It may sound futuristic, but Powercast’s platform uses nothing more complex than a radio–and is cheap enough for just about any company to incorporate into a product. A transmitter plugs into the wall, and a dime-size receiver (the real innovation, costing about $5 to make) can be embedded into any low-voltage device. The receiver turns radio waves into DC electricity, recharging the device’s battery at a distance of up to 3 feet.

Picture your cell phone charging up the second you sit down at your desk, and you start to get a sense of the opportunity. How big can it get? “The sky’s the limit,” says John Shearer, Powercast’s founder and CEO. He estimates shipping “many millions of units” by the end of 2008. (Quote from Business 2.0)

The technology is not quite ready to charge large consumer devices like laptops, which currently require more power than what can be effectively generated by this technology; however, as manufactures continue to develop laptops with increasingly lower power consumption, this might become feasible in a few years.

Personally, I am pretty excited about this. I tend to charge my electronic devices in the living room, and I am constantly tripping over cell phone chargers, laptop cords, iPod connectors, etc. Being able to plug a charger into an out of the way location to charge a cell phone sitting on a table without any wires is really cool!

GPL v3: Yet Another Draft

The FSF has released yet another draft of the GPL v3 today. Needless to say, people are getting pretty frustrated by the lack of progress and difficulty in completing this update to the GPL. Steven J. Vaughan-Nichols on Linux-Watch considers how much longer it could possibly take: “Mid-2007? At least. Late 2007? Quite likely. 2008? Could be. 2010!? I wouldn’t be surprised. I’ve got a bad feeling about this.”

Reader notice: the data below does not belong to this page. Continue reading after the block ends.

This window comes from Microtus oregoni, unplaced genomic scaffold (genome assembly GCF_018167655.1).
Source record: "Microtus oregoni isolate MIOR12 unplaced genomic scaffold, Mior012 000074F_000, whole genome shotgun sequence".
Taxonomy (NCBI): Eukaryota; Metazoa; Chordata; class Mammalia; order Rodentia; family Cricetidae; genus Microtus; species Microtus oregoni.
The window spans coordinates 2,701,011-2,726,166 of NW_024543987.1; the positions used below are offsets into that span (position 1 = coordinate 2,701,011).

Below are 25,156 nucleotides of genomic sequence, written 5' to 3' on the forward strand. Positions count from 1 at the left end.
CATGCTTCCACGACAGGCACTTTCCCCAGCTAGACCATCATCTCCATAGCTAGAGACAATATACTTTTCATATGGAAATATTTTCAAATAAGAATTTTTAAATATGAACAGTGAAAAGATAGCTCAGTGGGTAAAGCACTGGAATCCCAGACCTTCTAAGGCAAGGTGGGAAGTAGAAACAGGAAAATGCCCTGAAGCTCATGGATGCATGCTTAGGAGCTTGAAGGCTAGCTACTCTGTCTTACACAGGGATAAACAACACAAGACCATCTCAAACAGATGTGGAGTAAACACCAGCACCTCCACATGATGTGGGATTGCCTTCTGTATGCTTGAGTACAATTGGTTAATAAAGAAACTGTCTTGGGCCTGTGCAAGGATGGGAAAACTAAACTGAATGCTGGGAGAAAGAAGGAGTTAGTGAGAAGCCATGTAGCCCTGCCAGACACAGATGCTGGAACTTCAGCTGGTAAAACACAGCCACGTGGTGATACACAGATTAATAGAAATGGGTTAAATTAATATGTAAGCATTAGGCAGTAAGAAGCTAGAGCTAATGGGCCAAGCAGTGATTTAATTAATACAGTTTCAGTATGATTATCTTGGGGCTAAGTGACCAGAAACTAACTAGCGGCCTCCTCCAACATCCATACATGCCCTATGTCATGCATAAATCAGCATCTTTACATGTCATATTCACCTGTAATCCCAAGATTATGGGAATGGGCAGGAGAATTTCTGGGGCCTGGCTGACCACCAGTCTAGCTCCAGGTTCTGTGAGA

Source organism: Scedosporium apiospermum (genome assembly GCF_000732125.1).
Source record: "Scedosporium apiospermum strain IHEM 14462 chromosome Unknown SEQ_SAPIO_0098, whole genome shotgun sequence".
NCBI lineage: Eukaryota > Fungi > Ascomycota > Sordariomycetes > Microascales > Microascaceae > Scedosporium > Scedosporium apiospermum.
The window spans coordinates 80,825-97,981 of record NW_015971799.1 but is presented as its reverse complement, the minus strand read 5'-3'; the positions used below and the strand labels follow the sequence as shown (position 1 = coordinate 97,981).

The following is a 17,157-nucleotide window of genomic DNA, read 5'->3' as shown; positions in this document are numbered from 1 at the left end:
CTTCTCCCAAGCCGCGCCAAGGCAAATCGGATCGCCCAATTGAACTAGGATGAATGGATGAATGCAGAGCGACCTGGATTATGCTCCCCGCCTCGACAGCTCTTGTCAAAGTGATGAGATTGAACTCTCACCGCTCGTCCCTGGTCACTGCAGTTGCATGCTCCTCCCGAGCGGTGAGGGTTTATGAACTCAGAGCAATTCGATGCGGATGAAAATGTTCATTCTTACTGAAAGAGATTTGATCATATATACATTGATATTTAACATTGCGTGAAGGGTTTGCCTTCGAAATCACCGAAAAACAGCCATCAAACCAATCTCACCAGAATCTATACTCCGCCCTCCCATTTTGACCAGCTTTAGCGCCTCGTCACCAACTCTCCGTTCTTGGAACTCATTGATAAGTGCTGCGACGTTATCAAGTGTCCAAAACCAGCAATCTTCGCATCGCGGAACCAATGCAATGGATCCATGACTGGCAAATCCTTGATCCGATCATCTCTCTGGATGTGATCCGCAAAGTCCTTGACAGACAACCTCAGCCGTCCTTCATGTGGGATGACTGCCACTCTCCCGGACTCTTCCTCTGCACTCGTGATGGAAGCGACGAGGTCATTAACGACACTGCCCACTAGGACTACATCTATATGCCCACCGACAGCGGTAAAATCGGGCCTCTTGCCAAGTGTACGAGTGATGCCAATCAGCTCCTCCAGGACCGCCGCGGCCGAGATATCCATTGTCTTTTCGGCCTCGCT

Allison Randal at O’Reilly is pretty skeptical, and I have to admit that I have heard similar skepticism from others, including many who have been strong supporters of the FSF for years:

“I will say this much: I’m a believer in free software, and in the importance of free software in advancing the freedoms of individuals. But I’m beginning to lose confidence in the FSF as the primary defender of free software principles. The image they’re projecting right now is more of an ineffectual nanny slapping the wrists of naughty children than it is of the bold community leader confidently striding on to the visionary future of the free software movement. It’s unfortunate. Maybe we’ll see change in this draft and the next. Maybe. (Quote from Allison Randal on the O’Reilly Radar)